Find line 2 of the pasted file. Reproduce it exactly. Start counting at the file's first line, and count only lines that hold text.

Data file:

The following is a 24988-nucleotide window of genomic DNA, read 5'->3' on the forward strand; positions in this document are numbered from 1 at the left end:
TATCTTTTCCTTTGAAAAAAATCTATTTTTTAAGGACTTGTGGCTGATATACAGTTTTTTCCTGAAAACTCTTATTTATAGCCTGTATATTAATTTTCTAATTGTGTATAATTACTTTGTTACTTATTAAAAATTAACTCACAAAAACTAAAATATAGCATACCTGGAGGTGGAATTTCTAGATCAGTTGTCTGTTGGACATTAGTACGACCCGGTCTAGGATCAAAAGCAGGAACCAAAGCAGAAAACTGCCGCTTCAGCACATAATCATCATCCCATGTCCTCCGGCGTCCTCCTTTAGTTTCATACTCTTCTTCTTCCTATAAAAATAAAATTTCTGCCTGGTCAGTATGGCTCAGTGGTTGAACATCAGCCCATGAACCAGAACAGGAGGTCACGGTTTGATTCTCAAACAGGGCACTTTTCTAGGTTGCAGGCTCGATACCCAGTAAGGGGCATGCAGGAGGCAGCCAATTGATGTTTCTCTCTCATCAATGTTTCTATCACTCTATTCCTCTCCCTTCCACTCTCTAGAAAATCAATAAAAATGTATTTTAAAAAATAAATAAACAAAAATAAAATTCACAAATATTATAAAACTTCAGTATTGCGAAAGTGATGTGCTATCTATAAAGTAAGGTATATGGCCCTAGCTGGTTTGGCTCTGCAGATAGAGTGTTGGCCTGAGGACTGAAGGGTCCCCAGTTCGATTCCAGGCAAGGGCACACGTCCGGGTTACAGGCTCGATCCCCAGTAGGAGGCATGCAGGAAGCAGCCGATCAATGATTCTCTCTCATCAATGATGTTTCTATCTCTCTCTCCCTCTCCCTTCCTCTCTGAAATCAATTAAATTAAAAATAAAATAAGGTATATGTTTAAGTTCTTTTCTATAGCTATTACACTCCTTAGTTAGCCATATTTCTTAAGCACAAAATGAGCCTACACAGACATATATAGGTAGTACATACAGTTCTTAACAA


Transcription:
TATCTTTTCCTTTGAAAAAAATCTATTTTTTAAGGACTTGTGGCTGATATACAGTTTTTTCCTGAAAACTCTTATTTATAGCCTGTATATTAATTTTCTAATTGTGTATAATTACTTTGTTACTTATTAAAAATTAACTCACAAAAACTAAAATATAGCATACCTGGAGGTGGAATTTCTAGATCAGTTGTCTGTTGGACATTAGTACGACCCGGTCTAGGATCAAAAGCAGGAACCAAAGCAGAAAACTGCCGCTTCAGCACATAATCATCATCCCATGTCCTCCGGCGTCCTCCTTTAGTTTCATACTCTTCTTCTTCCTATAAAAATAAAATTTCTGCCTGGTCAGTATGGCTCAGTGGTTGAACATCAGCCCATGAACCAGAACAGGAGGTCACGGTTTGATTCTCAAACAGGGCACTTTTCTAGGTTGCAGGCTCGATACCCAGTAAGGGGCATGCAGGAGGCAGCCAATTGATGTTTCTCTCTCATCAATGTTTCTATCACTCTATTCCTCTCCCTTCCACTCTCTAGAAAATCAATAAAAATGTATTTTAAAAAATAAATAAACAAAAATAAAATTCACAAATATTATAAAACTTCAGTATTGCGAAAGTGATGTGCTATCTATAAAGTAAGGTATATGGCCCTAGCTGGTTTGGCTCTGCAGATAGAGTGTTGGCCTGAGGACTGAAGGGTCCCCAGTTCGATTCCAGGCAAGGGCACACGTCCGGGTTACAGGCTCGATCCCCAGTAGGAGGCATGCAGGAAGCAGCCGATCAATGATTCTCTCTCATCAATGATGTTTCTATCTCTCTCTCCCTCTCCCTTCCTCTCTGAAATCAATTAAATTAAAAATAAAATAAGGTATATGTTTAAGTTCTTTTCTATAGCTATTACACTCCTTAGTTAGCCATATTTCTTAAGCACAAAATGAGCCTACACAGACATATATAGGTAGTACATACAGTTCTTAACAA